Arizona State formally introduced its new football head coach, former ESPN analyst and NFL coach Herm Edwards, on Monday morning in Tempe, Ariz. There were some interesting moments, to say the least, so I decided to break them all down for you.
1. First, Edwards’ current agent took the podium during the introductory presser.
This is pretty uncommon in these situations.
Herm Edwards’ agent: “I have no doubt he will put a lot of points on the scoreboard of life”— Brad Denny (@BDenny29) December 4, 2017
2. Arizona State AD Ray Anderson, who used to be Edwards’ agent back in the day, introduced him a little awkwardly, too:
ASU AD Ray Anderson opens up the Herm Edwards press conference by saying people will say the hire is very weird. And then, to prove it's not, he turns it over to Edwards' agent to explain why he's the right fit.— Kyle Bonagura (@BonaguraESPN) December 4, 2017
3. Edwards finally took the podium, and he was extremely fired up
Here’s a taste of what he had to say:
Also, not quite sure what this means, but!
Herm Edwards: "We don't huddle anymore in our society. That's the problem with it, to be honest."— David Ubben (@davidubben) December 4, 2017
4. He’s still got some strong opinions about the NFL.
At one point, when he was asked about the Arizona-Arizona State rivalry, he went into a rant about — wait for it -- the NFL lacking rivalries!
Herm Edwards was asked about the Territorial Cup and has turned it into a rant against NFL free agency and the lack of NFL rivalries.— David Ubben (@davidubben) December 4, 2017
5. Uh, he may not actually know what ASU’s mascot is?
Additionally at one point, when Edwards was asked a question by a reporter with Devil’s Digest, he said that he was Catholic, and he should “watch out for them devils.” Yes, ASU’s mascot is a Sun Devil.
Anyone want to tell him? pic.twitter.com/ugrpCVNBY6— FootballScoop Staff (@FootballScoop) December 4, 2017
6. He also used the term “CEO” to describe his role as a head coach.
Don’t think I’ve heard that one before!
"This is where you have to learn how to delegate, that's what good CEOs do." - Edwards on how his role may differ from a "traditional" head coach.— House of Sparky (@HouseOfSparky) December 4, 2017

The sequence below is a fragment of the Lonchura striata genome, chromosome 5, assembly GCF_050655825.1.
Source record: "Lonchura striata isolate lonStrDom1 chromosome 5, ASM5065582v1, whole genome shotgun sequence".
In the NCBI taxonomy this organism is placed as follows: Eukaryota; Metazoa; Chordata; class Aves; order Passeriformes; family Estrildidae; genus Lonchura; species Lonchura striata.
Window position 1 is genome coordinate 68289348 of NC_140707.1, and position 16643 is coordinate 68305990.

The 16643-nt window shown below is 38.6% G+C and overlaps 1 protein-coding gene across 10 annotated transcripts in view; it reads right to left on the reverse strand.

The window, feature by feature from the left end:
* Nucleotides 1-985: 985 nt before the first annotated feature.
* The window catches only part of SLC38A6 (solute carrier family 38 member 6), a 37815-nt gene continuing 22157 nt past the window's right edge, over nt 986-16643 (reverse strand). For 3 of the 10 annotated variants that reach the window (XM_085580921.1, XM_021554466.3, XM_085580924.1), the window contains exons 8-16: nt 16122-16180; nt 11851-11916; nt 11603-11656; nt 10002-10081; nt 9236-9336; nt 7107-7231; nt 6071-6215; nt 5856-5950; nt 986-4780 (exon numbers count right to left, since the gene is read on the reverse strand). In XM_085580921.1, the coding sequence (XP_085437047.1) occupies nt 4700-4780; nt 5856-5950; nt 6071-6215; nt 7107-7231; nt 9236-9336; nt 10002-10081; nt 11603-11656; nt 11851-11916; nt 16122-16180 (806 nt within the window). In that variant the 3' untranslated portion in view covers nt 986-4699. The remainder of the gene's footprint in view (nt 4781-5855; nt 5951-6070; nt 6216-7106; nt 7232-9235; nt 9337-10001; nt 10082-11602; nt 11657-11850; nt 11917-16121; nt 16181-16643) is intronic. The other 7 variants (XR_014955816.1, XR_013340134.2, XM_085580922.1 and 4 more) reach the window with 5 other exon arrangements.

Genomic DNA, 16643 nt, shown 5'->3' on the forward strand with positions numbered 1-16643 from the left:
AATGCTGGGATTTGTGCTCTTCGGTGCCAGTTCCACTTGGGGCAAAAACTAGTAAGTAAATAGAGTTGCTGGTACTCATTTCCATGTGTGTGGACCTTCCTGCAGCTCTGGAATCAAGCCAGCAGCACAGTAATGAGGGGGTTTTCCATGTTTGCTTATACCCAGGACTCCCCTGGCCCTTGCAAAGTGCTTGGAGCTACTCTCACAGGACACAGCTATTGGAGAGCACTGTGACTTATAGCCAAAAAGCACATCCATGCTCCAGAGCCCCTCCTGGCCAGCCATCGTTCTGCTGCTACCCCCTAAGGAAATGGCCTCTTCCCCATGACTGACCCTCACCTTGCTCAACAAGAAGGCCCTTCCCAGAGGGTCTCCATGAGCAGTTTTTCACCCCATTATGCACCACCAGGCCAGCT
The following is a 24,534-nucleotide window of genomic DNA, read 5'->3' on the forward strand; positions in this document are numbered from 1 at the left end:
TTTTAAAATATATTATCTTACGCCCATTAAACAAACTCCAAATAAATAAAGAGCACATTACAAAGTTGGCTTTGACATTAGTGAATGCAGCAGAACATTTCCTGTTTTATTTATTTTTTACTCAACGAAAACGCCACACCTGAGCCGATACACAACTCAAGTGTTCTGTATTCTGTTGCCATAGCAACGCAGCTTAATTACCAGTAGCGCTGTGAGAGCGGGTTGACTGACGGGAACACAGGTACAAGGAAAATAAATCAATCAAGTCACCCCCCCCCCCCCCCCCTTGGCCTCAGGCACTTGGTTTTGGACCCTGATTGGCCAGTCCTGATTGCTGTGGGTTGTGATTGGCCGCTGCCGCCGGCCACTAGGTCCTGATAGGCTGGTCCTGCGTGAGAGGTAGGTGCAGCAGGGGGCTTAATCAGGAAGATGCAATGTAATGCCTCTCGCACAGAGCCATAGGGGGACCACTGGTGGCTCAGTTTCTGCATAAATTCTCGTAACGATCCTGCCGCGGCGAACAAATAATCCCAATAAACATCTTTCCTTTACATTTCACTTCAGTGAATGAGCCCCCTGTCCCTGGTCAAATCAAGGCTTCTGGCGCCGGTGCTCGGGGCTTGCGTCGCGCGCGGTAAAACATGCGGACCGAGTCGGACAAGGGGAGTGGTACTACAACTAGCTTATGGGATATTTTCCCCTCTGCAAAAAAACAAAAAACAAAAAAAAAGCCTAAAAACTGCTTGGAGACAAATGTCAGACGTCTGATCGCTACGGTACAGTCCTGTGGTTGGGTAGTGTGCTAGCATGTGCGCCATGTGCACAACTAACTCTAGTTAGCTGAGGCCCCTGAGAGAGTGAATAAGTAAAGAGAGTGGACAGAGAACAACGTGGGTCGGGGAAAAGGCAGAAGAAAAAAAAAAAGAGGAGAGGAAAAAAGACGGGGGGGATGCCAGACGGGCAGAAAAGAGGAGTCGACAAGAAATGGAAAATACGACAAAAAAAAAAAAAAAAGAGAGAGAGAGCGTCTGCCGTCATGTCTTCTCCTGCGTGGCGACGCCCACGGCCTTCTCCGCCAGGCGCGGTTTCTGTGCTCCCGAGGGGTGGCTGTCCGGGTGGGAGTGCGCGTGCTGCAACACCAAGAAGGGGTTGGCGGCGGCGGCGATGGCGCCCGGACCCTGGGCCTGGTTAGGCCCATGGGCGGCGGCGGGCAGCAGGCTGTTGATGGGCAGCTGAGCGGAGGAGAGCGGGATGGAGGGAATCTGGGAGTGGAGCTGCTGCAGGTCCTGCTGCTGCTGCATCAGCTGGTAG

7. A couple days later, Edwards was introduced to compression jerseys.
He was very confused, and when presented with one, he hilariously asked if it was a girl’s jersey.
The full exchange can be found below right at the 45-second mark.
8. ASU’S release on the official hiring of Edwards, read like a company announcing a new CEO, too:
Arizona State University and Vice President of University Athletics Ray Anderson has unveiled plans for a restructured ASU football model and named former NFL head coach Herman Edwards as the 24th head coach of Sun Devil Football, pending approval by the Arizona Board of Regents.
The department's New Leadership Model will be similar to an NFL approach using a general manager structure. It's a collaborative approach to managing the ASU football program that includes sport and administrative divisions, which will operate as distinct, but collective units focused on elevating all aspects of Sun Devil Football. This structure will allow the department to form a multi-layered method to the talent evaluation and recruiting processes, increase its emphasis on both student-athlete and coach development and retention, and provide a boost in resource allocation and generation.
"Our goal for this football program is to reach unprecedented heights, and therefore we need to find a way to operate more innovatively and efficiently than we have in the past," Anderson said. "In the spirit of innovation, our vision for this program is to have a head coach who serves as a CEO and is the central leader with a collaborative staff around him that will elevate the performance of players and coaches on the field, in the classroom and in our community. Equally important, the head coach will be a dynamic and tireless recruiter."
Edwards, who will oversee the New Leadership Model, arrives in Tempe with a football legacy that has impacted thousands, whether as a player, coach, analyst, motivational speaker and author, or community advocate and philanthropist.
Seeing Edwards back in coaching at the collegiate level will take some getting used to, especially with his unique approach to the role. But Anderson has a lot of familiarity with Edwards, and the new coach plans to carry out Anderson’s wishes of keeping offensive coordinator Billy Napier and defensive coordinator Phil Bennett. Who knows, maybe this will work out.